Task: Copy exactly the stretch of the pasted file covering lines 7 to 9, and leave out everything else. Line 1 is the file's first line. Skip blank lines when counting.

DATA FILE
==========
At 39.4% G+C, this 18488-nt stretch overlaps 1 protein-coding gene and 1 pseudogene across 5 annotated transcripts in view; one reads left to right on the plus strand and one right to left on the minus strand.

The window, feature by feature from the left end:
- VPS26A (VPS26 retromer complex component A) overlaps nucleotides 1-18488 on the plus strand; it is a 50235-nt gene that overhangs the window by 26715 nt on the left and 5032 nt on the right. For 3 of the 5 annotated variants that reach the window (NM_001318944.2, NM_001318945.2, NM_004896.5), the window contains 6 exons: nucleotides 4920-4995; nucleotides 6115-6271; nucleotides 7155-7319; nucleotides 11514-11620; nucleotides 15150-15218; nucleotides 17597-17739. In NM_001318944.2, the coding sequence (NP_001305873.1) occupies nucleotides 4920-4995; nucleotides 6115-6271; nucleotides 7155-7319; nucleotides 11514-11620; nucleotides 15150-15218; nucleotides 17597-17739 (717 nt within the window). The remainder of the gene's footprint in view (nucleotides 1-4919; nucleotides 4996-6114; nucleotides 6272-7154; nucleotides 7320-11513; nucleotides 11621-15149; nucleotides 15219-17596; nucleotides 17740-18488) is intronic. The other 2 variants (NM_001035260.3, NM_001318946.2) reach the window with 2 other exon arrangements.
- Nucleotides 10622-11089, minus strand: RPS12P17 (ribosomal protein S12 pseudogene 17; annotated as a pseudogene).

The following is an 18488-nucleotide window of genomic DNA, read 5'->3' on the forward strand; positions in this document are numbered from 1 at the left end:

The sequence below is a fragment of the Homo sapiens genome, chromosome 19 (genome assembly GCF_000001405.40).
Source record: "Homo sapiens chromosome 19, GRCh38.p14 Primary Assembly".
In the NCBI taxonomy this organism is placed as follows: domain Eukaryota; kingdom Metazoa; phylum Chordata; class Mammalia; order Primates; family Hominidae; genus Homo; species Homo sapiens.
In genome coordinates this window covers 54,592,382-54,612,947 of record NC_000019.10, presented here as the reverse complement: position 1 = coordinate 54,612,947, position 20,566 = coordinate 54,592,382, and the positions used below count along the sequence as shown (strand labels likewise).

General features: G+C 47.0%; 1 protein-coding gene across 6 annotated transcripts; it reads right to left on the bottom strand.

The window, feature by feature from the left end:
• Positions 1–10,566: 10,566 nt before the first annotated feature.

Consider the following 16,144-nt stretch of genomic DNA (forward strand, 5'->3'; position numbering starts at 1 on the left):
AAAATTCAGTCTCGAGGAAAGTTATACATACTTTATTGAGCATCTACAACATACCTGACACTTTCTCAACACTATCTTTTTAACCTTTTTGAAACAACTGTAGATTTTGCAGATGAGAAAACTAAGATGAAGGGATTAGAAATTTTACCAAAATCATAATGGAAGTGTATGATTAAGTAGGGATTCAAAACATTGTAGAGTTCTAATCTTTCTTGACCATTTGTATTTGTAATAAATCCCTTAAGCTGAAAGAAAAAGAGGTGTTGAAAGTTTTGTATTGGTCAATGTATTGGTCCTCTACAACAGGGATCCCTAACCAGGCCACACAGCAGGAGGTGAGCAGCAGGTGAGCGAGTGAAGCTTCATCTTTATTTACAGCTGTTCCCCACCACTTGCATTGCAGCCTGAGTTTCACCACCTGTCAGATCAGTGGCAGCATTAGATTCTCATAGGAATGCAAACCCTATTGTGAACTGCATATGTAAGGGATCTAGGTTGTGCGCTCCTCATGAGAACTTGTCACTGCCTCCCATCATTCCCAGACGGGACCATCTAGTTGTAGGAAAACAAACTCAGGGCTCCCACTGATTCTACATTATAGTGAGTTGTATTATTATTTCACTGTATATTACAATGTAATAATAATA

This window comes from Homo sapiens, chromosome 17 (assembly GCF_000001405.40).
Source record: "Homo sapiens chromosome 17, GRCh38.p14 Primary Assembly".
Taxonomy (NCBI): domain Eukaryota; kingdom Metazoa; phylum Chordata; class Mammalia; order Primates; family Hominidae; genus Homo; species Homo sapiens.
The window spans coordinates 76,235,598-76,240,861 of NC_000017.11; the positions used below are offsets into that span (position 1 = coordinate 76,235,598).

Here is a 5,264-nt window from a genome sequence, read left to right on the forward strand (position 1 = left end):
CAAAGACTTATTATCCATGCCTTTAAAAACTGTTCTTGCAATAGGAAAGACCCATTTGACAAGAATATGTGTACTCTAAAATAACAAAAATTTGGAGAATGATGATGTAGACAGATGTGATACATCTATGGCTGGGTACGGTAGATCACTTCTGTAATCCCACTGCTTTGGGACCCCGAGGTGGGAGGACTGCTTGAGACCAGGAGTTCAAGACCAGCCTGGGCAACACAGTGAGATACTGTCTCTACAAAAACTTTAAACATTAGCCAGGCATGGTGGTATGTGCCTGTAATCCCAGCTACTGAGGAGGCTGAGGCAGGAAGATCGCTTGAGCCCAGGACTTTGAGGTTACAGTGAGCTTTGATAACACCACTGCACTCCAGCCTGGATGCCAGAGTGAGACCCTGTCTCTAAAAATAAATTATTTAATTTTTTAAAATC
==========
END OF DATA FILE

Source record: "Homo sapiens chromosome 19, GRCh38.p14 Primary Assembly".
In the NCBI taxonomy this organism is placed as follows: domain Eukaryota; kingdom Metazoa; phylum Chordata; class Mammalia; order Primates; family Hominidae; genus Homo; species Homo sapiens.
In genome coordinates this window covers 54,592,382-54,612,947 of record NC_000019.10, presented here as the reverse complement: position 1 = coordinate 54,612,947, position 20,566 = coordinate 54,592,382, and the positions used below count along the sequence as shown (strand labels likewise).